A microbial metabolite, Urolithin A, derived from a compound found in berries and pomegranates, can reduce and protect against inflammatory bowel disease (IBD), scientists at the University of Louisville have shown. Millions of people worldwide suffer from IBD in the form of either ulcerative colitis or Crohn’s disease, and few effective long-term treatments are available.
Researchers at UofL found that Urolithin A (UroA) and its synthetic form, UAS03, ease IBD by increasing proteins that tighten epithelial cell junctions in the gut and reducing gut inflammation in animal models. Tight junctions in the gut barrier prevent inappropriate microorganisms and toxins from leaking out, causing inflammation characteristic of IBD.
The preclinical research shows the mechanism by which UroA and UAS03 not only reduce inflammation and restore gut barrier integrity, but also protect against colitis.
“The general belief thus far in the field is that urolithins exert beneficial effects through their anti-inflammatory, anti-oxidative properties. We have for the first time discovered that their mode of function also includes repairing the gut barrier dysfunction and maintaining barrier integrity,"
said first author Rajbir Singh, Ph.D., a postdoctoral fellow at U of L.
Microbial Metabolites As Treatment
Venkatakrishna Rao Jala, Ph.D., assistant professor of microbiology and immunology at UofL, led the research, conducted by Singh and other collaborators at UofL, the Institute for Stem Cell Biology and Regenerative Medicine (inStem) in Bangalore, India, the University of Toledo College of Medicine and Life Sciences, and Dalhousie University in Nova Scotia. Jala, Singh and other researchers at UofL have been investigating how metabolites produced by the human microbiota —bacteria, viruses and fungi that inhabit the human body — affect many areas of health.
By understanding the effects of specific metabolites, they hope to use them directly as therapeutic agents in treating disease.
[caption id=“attachment_98195” align=“aligncenter” width=“680”] UAS03 is a potent anti-inflammatory structural analogue of UroA and induces tight junction proteins
Credit: Rajbir Singh, et al. CC-BY[/caption]
It has been reported that the microbe Bifidobacterium pseudocatenulatum INIA P815 strain in the gut has the ability to generate UroA from ellagic acid (EA), a compound found in berries and pomegranates. Variations in UroA levels, despite consumption of foods containing EA, may be the result of varied populations of bacteria responsible for the production of UroA from one individual to another, and some individuals may not have the bacteria at all.
UAS03, Pomegranates, And Berries
While encouraging natural levels of UroA in the gut by consuming the appropriate foods and protecting populations of beneficial bacteria should have positive health effects, the researchers believe the use of the more stable synthetic UAS03 may prove to be therapeutically effective in cases of acute colitis. Further experiments and clinical testing are needed to test these beliefs.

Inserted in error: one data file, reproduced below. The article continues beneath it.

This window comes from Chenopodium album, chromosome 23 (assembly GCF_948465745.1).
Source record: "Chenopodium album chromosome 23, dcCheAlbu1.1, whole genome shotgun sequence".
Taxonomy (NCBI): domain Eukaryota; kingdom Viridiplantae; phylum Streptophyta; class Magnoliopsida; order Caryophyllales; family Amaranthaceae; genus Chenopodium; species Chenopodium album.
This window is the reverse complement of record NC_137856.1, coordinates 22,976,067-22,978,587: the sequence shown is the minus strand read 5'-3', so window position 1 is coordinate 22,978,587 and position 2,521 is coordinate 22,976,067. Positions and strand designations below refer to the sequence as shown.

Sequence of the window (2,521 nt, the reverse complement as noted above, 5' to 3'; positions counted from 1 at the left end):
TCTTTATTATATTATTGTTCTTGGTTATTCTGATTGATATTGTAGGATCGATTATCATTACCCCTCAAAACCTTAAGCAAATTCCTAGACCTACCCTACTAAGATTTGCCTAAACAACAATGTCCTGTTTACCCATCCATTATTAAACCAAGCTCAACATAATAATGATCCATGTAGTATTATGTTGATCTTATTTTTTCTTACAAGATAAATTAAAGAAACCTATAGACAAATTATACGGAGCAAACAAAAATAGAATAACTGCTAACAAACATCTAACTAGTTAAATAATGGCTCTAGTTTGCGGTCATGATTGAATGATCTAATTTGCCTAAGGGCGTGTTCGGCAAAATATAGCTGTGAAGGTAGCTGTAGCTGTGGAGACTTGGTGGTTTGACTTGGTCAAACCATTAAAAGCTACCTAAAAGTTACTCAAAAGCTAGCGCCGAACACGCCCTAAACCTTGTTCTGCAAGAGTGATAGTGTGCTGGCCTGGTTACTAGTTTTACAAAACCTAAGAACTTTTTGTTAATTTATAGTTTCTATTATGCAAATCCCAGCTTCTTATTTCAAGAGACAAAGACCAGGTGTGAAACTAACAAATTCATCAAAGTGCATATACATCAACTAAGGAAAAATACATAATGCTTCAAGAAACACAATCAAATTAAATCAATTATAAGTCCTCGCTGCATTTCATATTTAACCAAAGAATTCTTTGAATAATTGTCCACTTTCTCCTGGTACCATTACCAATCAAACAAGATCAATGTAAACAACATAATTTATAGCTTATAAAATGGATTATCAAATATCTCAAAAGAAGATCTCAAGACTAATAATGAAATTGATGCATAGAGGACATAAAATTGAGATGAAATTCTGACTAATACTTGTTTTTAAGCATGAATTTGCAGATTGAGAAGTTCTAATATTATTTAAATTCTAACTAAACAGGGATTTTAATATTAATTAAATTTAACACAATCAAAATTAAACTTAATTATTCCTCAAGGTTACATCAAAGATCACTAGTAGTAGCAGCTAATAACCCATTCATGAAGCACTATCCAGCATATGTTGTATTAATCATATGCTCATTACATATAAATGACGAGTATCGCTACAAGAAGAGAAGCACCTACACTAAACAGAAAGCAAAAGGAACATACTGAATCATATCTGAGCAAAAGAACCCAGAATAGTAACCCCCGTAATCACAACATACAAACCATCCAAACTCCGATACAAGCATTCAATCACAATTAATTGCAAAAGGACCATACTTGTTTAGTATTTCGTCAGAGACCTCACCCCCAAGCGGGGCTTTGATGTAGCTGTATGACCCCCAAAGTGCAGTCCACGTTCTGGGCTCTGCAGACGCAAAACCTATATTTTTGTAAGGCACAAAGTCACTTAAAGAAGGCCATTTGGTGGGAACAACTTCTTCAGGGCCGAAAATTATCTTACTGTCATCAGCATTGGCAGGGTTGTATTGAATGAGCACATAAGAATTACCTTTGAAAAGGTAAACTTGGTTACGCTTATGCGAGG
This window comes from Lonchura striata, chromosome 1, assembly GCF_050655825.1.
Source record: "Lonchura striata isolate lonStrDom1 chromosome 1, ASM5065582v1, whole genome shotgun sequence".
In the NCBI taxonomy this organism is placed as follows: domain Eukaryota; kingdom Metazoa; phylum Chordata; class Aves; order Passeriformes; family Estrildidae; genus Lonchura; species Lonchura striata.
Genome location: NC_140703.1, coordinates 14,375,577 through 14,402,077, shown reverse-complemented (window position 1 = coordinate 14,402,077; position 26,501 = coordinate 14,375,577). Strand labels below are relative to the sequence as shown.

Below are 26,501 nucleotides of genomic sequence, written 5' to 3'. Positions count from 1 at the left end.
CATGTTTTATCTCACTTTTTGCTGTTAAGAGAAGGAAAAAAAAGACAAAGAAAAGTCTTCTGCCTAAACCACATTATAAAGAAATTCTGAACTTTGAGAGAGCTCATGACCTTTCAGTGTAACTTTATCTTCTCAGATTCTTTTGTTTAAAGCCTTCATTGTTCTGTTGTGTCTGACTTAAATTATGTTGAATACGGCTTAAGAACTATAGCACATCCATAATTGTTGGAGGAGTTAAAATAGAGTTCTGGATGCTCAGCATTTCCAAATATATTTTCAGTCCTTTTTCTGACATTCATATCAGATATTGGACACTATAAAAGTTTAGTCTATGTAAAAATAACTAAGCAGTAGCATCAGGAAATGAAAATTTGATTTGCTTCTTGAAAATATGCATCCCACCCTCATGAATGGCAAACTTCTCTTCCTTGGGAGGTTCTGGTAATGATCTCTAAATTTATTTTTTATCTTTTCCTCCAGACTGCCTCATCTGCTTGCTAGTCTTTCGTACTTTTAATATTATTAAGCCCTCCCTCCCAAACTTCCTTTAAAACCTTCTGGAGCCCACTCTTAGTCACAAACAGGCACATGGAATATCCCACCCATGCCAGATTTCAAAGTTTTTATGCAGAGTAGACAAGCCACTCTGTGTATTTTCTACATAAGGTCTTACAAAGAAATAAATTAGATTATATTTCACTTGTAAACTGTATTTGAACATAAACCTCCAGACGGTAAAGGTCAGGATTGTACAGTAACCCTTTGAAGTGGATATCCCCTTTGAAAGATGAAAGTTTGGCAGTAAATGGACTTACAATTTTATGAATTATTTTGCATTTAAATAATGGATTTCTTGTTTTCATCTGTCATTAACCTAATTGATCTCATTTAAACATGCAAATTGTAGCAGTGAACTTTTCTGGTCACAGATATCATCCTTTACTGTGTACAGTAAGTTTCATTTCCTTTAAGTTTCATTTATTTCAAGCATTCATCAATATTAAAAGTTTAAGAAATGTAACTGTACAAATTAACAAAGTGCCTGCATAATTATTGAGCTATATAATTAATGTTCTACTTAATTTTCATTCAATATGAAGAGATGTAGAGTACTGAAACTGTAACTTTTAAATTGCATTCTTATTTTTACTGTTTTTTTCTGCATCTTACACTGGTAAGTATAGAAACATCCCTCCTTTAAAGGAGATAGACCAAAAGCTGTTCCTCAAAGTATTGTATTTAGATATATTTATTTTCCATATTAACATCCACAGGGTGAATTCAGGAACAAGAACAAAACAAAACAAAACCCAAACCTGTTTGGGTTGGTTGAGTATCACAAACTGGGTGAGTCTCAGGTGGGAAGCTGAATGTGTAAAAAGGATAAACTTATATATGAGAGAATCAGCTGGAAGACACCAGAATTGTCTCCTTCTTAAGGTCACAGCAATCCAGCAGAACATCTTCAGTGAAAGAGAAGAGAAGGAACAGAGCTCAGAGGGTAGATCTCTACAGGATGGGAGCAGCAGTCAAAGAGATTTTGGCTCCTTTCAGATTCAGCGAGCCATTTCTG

“Microbes in our gut have evolved to generate beneficial microbial metabolites in the vicinity of the gut barrier. However, this requires that we protect and harbor the appropriate gut microbiota and consume a healthy diet. This study shows that direct consumption of UroA or its analog can compensate for a lack of the specific bacteria responsible for production of UroA and continuous consumption of pomegranates and berries."
Haribabu Bodduluri, Ph.D., professor of microbiology and immunology at UofL and an author of the article, said another key finding of the research is that UroA and UAS03 show both therapeutic and protective effects.
[caption id=“attachment_98196” align=“alignright” width=“1431”] Tightening of gut barrier cells and reduced inflammation due to UroA
Credit: Praveen Kumar Vemula, Ph.D., Institute for Stem Cell Biology and Regenerative Medicine, India, and Venkatakrishna Jala, Ph.D., UofL[/caption]
Administering UroA/UAS03 after the development of colitis reverses the condition and administration prior to development of colitis prevents it from occurring.
The work was supported by NIH/NCI, a NIH/NIGMS CoBRE grant, and pilot grants from Microbiology and Immunology (U of L), Rounsavall Foundation and The Jewish Heritage Fund for Excellence Research Enhancement Grant.
Rajbir Singh, Sandeep Chandrashekharappa, Sobha R. Bodduluri, Becca V. Baby, Bindu Hegde, Niranjan G. Kotla, Ankita A. Hiwale, Taslimarif Saiyed, Paresh Patel, Matam Vijay-Kumar, Morgan G. I. Langille, Gavin M. Douglas, Xi Cheng, Eric C. Rouchka, Sabine J. Waigel, Gerald W. Dryden, Houda Alatassi, Huang-Ge Zhang, Bodduluri Haribabu, Praveen K. Vemula & Venkatakrishna R. Jala Enhancement of the gut barrier integrity by a microbial metabolite through the Nrf2 pathway Nature Communications volume 10, Article number: 89 (2019)